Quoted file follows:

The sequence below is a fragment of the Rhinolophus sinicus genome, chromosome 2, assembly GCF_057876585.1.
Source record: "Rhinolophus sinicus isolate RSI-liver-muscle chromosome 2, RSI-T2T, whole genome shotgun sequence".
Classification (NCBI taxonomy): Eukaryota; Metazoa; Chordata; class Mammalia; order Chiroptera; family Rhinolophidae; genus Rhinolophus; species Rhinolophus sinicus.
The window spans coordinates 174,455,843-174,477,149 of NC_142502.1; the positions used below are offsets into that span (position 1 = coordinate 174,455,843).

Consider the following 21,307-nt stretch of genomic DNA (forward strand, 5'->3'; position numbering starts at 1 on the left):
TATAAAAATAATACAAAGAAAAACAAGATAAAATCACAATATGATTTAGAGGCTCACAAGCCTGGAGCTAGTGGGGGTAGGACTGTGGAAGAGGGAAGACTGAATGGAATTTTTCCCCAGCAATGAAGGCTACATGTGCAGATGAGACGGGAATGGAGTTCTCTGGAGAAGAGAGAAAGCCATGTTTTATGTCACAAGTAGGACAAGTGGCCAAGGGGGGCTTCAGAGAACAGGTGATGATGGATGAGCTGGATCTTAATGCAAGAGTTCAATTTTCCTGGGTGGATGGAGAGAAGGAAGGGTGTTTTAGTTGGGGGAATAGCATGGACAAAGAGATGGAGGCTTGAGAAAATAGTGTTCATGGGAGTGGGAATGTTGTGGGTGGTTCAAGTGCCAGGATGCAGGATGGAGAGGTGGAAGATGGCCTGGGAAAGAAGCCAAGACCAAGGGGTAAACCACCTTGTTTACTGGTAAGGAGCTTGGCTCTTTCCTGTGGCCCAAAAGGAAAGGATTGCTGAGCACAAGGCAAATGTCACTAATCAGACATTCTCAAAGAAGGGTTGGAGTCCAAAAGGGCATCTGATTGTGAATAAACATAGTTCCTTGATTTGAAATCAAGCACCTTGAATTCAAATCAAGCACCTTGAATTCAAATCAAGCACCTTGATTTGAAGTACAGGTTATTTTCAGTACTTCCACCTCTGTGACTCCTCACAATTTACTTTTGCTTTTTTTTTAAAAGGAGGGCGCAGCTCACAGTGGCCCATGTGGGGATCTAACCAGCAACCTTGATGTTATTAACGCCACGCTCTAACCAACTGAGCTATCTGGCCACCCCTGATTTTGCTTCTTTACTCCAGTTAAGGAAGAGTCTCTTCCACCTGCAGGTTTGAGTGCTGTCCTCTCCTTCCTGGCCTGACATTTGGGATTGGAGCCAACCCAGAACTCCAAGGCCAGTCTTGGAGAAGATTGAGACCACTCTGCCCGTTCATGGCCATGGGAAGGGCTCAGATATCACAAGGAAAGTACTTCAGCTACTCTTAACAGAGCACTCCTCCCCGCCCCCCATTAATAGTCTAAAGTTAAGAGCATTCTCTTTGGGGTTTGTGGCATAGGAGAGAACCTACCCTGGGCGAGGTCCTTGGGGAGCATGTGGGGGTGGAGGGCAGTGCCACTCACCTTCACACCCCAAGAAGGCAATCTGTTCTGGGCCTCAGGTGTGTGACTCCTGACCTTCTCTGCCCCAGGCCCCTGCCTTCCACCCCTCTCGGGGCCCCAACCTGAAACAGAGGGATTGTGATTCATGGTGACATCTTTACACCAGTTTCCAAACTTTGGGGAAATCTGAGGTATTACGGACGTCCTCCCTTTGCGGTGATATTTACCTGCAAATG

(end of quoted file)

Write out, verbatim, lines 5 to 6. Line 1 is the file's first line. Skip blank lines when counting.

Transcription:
Consider the following 21,307-nt stretch of genomic DNA (forward strand, 5'->3'; position numbering starts at 1 on the left):
TATAAAAATAATACAAAGAAAAACAAGATAAAATCACAATATGATTTAGAGGCTCACAAGCCTGGAGCTAGTGGGGGTAGGACTGTGGAAGAGGGAAGACTGAATGGAATTTTTCCCCAGCAATGAAGGCTACATGTGCAGATGAGACGGGAATGGAGTTCTCTGGAGAAGAGAGAAAGCCATGTTTTATGTCACAAGTAGGACAAGTGGCCAAGGGGGGCTTCAGAGAACAGGTGATGATGGATGAGCTGGATCTTAATGCAAGAGTTCAATTTTCCTGGGTGGATGGAGAGAAGGAAGGGTGTTTTAGTTGGGGGAATAGCATGGACAAAGAGATGGAGGCTTGAGAAAATAGTGTTCATGGGAGTGGGAATGTTGTGGGTGGTTCAAGTGCCAGGATGCAGGATGGAGAGGTGGAAGATGGCCTGGGAAAGAAGCCAAGACCAAGGGGTAAACCACCTTGTTTACTGGTAAGGAGCTTGGCTCTTTCCTGTGGCCCAAAAGGAAAGGATTGCTGAGCACAAGGCAAATGTCACTAATCAGACATTCTCAAAGAAGGGTTGGAGTCCAAAAGGGCATCTGATTGTGAATAAACATAGTTCCTTGATTTGAAATCAAGCACCTTGAATTCAAATCAAGCACCTTGAATTCAAATCAAGCACCTTGATTTGAAGTACAGGTTATTTTCAGTACTTCCACCTCTGTGACTCCTCACAATTTACTTTTGCTTTTTTTTTAAAAGGAGGGCGCAGCTCACAGTGGCCCATGTGGGGATCTAACCAGCAACCTTGATGTTATTAACGCCACGCTCTAACCAACTGAGCTATCTGGCCACCCCTGATTTTGCTTCTTTACTCCAGTTAAGGAAGAGTCTCTTCCACCTGCAGGTTTGAGTGCTGTCCTCTCCTTCCTGGCCTGACATTTGGGATTGGAGCCAACCCAGAACTCCAAGGCCAGTCTTGGAGAAGATTGAGACCACTCTGCCCGTTCATGGCCATGGGAAGGGCTCAGATATCACAAGGAAAGTACTTCAGCTACTCTTAACAGAGCACTCCTCCCCGCCCCCCATTAATAGTCTAAAGTTAAGAGCATTCTCTTTGGGGTTTGTGGCATAGGAGAGAACCTACCCTGGGCGAGGTCCTTGGGGAGCATGTGGGGGTGGAGGGCAGTGCCACTCACCTTCACACCCCAAGAAGGCAATCTGTTCTGGGCCTCAGGTGTGTGACTCCTGACCTTCTCTGCCCCAGGCCCCTGCCTTCCACCCCTCTCGGGGCCCCAACCTGAAACAGAGGGATTGTGATTCATGGTGACATCTTTACACCAGTTTCCAAACTTTGGGGAAATCTGAGGTATTACGGACGTCCTCCCTTTGCGGTGATATTTACCTGCAAATG